At the time of the attack, the server experienced a maximum load of 2-4 requests per second. On the last day of testing, the number of requests increased sharply to 20 requests per second. The DNS Amplification attack was used, whether it was combined with DNS Reflection is difficult to determine.
    4. Trying to determine which organizations targeted the attacks: The

      number of domains requested was small, so it was easy to identify potential victims and the domains used exclusively for attacks.
      - The US Department of Labor, domain , uses DNSSEC, the server response is about 4 KB, 127 thousand requests. The distribution of the number of requests by customers is fairly even, TOP10 are located in different countries around the world (South and North America, Australia and New Zealand, Europe);
      - The company in Slovakia, the domain , uses DNSSEC, the server response is about 4 Kb - 162 thousand requests (most of the requests came on the day the article was written, the numbers are constantly increasing). dnsamplificationattacks.blogspot.rususpects that this domain is used exclusively for DNS amplification attacks. In fact, the responses from this server are no different from any other servers that use DNSSEC. A large number of requests come from German hosting servers, Russian game hosting and some customers in the USA;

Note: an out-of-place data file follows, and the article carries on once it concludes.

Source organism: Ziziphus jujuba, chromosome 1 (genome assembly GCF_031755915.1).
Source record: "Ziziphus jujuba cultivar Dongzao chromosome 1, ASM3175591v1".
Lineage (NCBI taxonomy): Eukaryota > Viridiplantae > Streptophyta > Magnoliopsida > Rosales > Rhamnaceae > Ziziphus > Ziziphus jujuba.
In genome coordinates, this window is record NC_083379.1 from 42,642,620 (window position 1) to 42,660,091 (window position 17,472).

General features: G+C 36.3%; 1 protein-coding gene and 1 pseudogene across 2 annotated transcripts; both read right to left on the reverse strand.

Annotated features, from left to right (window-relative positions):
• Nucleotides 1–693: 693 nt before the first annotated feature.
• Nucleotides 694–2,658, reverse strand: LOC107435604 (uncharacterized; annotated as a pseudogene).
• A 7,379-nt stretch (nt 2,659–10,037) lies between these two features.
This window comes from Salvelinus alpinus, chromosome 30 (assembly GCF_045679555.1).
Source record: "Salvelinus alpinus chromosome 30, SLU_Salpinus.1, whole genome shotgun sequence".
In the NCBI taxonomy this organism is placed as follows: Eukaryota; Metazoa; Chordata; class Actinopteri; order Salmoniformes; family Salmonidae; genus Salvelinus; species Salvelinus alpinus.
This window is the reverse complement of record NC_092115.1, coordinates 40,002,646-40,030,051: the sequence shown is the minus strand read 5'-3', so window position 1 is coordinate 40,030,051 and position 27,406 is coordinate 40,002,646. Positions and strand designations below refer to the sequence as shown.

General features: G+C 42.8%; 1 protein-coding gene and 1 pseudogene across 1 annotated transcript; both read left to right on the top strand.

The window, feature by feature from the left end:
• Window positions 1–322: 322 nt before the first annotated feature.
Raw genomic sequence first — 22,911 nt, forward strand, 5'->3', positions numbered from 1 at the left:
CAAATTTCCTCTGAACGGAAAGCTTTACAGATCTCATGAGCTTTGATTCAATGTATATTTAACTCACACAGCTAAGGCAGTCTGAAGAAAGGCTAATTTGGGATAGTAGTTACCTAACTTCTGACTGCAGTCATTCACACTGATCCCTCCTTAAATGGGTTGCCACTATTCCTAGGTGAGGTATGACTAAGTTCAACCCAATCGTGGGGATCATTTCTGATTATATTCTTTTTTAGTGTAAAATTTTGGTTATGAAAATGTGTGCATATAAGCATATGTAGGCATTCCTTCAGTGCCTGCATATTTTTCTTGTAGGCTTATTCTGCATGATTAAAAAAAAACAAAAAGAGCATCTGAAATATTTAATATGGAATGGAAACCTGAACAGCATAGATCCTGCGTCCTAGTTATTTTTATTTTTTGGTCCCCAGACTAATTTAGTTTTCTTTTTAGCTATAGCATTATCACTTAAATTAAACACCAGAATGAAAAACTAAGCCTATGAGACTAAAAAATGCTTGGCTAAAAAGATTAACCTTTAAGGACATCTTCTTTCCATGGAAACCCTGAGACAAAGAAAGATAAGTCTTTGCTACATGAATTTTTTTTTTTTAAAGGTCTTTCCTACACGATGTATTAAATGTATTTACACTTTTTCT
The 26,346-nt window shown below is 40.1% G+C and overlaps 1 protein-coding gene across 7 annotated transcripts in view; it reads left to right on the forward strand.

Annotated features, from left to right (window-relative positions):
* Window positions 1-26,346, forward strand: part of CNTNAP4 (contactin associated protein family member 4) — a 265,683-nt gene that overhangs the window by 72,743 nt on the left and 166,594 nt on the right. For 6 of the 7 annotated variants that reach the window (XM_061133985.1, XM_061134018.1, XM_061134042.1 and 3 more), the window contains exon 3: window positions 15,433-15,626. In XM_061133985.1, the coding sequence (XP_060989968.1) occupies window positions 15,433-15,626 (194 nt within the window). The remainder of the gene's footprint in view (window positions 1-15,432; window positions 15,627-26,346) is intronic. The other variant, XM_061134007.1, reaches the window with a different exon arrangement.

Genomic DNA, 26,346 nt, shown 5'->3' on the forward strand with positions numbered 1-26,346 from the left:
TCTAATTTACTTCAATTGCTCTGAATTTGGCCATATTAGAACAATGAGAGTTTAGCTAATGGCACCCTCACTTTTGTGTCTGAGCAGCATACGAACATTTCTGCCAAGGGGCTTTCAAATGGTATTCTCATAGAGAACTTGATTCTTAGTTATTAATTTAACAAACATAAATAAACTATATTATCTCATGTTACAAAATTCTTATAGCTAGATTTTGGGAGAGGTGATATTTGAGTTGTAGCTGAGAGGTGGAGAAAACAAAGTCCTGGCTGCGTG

- The US Environmental Protection Agency, domain , uses DNSSEC, the server response is about 4 KB - 79 thousand requests. In total, 69 clients requested the domain, most of which are located in the USA. 18 thousand requests were received from the Royal Empire game server. Since there are no users on the server, and the news indicates that beta has been online since 07/11/2014, we can assume that this server was hacked. IP addresses from Qwerty and Microsoft networks were noticed.
      - FamiNetwork, domain , 7.5 million requests. The domain contained meaningless TXT “wowowow” records, as a result of which the server response reached 4kb (50x attack boost). In the process of writing the article, I found that server response has changed and it no longer poses a threat. Most likely, the domain owner detected a hack and made the necessary corrections. Requests came from 4 servers, two of which belong to Akamai Technologies (5 thousand requests);
      - 14 Akamai Technologies servers were suspected of suspicious activity in all of the above domains, perhaps this is an attack on Akamai or their servers were hacked;